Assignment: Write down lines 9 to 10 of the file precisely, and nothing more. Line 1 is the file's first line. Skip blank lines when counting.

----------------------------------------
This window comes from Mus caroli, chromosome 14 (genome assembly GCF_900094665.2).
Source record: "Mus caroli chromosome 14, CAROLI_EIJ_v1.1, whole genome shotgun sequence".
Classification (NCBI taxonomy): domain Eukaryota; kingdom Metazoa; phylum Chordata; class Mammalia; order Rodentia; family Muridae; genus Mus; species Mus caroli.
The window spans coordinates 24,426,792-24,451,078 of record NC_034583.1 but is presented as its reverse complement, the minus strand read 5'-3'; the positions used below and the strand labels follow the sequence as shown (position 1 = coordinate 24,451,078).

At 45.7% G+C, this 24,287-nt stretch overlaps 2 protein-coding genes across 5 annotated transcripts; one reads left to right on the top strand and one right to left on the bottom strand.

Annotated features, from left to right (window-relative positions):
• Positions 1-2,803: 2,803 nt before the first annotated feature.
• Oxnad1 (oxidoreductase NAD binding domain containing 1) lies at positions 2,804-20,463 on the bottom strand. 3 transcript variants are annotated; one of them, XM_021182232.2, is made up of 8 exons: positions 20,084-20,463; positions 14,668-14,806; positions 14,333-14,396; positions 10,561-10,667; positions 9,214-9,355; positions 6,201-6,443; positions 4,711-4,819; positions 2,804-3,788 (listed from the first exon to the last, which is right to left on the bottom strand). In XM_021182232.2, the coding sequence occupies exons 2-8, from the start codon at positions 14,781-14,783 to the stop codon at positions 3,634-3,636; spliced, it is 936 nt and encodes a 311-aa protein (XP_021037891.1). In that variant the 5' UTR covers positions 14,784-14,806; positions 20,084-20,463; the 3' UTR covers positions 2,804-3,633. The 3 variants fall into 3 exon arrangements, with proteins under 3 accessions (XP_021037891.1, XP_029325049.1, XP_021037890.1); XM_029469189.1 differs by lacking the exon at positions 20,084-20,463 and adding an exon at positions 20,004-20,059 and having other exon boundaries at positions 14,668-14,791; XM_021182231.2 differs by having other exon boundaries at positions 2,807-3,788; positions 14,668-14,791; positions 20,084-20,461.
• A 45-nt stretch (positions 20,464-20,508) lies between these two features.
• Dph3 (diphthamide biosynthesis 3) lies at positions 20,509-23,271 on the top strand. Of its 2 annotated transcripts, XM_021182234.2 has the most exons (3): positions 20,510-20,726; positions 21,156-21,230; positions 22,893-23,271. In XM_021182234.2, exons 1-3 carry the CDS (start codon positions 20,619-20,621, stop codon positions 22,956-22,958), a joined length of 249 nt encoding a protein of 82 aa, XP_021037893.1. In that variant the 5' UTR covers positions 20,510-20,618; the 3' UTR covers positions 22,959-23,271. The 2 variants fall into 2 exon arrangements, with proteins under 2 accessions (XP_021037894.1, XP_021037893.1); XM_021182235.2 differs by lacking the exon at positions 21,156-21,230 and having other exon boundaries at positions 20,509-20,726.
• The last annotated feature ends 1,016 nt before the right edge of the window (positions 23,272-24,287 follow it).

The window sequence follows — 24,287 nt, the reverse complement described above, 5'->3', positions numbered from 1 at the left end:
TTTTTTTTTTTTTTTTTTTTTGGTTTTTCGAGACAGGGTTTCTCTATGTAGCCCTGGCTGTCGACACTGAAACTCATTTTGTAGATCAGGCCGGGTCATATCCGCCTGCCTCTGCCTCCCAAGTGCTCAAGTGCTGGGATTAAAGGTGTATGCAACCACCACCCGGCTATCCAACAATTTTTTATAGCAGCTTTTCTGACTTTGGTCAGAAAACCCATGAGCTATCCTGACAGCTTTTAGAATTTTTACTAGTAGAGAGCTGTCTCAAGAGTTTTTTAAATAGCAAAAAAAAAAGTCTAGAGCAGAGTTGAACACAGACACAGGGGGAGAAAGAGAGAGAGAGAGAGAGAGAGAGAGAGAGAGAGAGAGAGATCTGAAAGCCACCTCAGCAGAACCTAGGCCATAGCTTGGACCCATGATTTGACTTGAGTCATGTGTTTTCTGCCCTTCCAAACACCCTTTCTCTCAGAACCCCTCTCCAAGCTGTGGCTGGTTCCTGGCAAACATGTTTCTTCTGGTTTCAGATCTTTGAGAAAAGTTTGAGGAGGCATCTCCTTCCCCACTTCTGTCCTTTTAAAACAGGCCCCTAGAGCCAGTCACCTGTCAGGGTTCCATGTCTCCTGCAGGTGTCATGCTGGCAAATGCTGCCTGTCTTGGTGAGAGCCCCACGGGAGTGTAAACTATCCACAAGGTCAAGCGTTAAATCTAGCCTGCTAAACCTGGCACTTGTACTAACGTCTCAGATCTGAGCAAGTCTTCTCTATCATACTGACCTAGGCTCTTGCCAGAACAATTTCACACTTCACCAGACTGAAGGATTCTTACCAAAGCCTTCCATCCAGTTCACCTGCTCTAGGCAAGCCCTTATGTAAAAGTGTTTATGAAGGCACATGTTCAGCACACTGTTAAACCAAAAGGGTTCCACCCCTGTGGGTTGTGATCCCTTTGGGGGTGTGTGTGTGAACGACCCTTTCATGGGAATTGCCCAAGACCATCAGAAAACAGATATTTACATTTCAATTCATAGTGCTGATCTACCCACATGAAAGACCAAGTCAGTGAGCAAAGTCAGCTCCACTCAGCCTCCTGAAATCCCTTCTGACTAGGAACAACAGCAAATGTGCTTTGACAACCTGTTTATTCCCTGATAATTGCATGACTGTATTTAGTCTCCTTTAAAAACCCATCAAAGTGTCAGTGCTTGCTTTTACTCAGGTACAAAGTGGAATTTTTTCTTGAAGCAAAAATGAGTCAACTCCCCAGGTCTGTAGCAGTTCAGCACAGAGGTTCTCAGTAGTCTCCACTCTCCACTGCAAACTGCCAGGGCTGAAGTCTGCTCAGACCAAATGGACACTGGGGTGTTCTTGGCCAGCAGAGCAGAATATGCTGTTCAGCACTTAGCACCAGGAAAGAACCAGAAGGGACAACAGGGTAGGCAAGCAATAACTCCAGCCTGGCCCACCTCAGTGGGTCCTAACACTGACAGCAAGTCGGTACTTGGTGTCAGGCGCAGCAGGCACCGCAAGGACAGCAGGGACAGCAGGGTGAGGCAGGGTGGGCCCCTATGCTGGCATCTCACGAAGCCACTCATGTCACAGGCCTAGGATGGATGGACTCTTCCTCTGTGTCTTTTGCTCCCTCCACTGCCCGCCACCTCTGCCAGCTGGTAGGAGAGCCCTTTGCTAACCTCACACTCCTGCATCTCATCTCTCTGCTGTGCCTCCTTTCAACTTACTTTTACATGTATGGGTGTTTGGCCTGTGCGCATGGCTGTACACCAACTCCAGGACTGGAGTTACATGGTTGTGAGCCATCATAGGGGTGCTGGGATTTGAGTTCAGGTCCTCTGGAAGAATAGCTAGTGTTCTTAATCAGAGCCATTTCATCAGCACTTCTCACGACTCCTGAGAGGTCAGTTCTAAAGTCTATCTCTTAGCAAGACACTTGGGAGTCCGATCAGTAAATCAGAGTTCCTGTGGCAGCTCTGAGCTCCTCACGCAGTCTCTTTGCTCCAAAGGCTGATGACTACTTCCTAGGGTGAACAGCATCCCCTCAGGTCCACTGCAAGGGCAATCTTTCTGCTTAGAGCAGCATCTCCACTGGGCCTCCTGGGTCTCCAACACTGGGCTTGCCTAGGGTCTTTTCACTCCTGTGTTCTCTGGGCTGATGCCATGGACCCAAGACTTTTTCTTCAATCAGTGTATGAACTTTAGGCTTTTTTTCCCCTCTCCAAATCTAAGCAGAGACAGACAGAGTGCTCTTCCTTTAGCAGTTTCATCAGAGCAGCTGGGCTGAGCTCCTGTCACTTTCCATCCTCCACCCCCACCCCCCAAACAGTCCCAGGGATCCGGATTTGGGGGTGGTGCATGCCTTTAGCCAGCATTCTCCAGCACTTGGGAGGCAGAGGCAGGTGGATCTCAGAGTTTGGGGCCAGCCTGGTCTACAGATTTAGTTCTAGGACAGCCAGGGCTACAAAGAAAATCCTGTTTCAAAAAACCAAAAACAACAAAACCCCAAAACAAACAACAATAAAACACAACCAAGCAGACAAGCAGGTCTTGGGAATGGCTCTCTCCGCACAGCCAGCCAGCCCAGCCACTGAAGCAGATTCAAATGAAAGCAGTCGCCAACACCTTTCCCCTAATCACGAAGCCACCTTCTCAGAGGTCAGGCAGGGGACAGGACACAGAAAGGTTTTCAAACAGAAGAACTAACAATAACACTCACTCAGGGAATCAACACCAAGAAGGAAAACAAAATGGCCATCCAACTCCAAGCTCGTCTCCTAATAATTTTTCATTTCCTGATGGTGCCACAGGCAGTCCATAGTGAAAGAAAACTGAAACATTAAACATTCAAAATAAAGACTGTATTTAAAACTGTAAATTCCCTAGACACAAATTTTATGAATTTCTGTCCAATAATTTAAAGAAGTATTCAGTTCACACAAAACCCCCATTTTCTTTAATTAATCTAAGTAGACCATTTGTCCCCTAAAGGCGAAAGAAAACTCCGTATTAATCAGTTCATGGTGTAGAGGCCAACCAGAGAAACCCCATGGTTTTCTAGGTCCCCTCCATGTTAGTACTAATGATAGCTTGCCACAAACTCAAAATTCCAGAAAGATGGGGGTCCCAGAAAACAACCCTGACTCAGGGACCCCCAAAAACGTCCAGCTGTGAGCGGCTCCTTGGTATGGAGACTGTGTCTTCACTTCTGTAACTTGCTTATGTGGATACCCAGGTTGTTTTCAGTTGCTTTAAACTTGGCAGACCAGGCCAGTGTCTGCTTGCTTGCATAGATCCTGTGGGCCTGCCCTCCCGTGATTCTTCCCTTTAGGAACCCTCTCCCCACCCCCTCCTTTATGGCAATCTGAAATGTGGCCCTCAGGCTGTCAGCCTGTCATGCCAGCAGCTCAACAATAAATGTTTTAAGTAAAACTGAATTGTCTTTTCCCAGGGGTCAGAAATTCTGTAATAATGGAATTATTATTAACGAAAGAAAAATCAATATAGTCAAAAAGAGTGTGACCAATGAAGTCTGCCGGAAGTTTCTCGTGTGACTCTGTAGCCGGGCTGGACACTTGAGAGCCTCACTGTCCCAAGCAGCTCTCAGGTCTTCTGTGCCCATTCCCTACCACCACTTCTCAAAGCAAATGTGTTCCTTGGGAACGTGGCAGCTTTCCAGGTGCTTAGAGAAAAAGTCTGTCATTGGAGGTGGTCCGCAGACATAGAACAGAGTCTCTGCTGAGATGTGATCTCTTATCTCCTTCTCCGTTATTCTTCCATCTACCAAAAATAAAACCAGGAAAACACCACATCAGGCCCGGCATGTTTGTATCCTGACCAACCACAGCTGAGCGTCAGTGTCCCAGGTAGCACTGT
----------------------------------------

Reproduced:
• A 45-nt stretch (positions 20,464-20,508) lies between these two features.
• Dph3 (diphthamide biosynthesis 3) lies at positions 20,509-23,271 on the top strand. Of its 2 annotated transcripts, XM_021182234.2 has the most exons (3): positions 20,510-20,726; positions 21,156-21,230; positions 22,893-23,271. In XM_021182234.2, exons 1-3 carry the CDS (start codon positions 20,619-20,621, stop codon positions 22,956-22,958), a joined length of 249 nt encoding a protein of 82 aa, XP_021037893.1. In that variant the 5' UTR covers positions 20,510-20,618; the 3' UTR covers positions 22,959-23,271. The 2 variants fall into 2 exon arrangements, with proteins under 2 accessions (XP_021037894.1, XP_021037893.1); XM_021182235.2 differs by lacking the exon at positions 21,156-21,230 and having other exon boundaries at positions 20,509-20,726.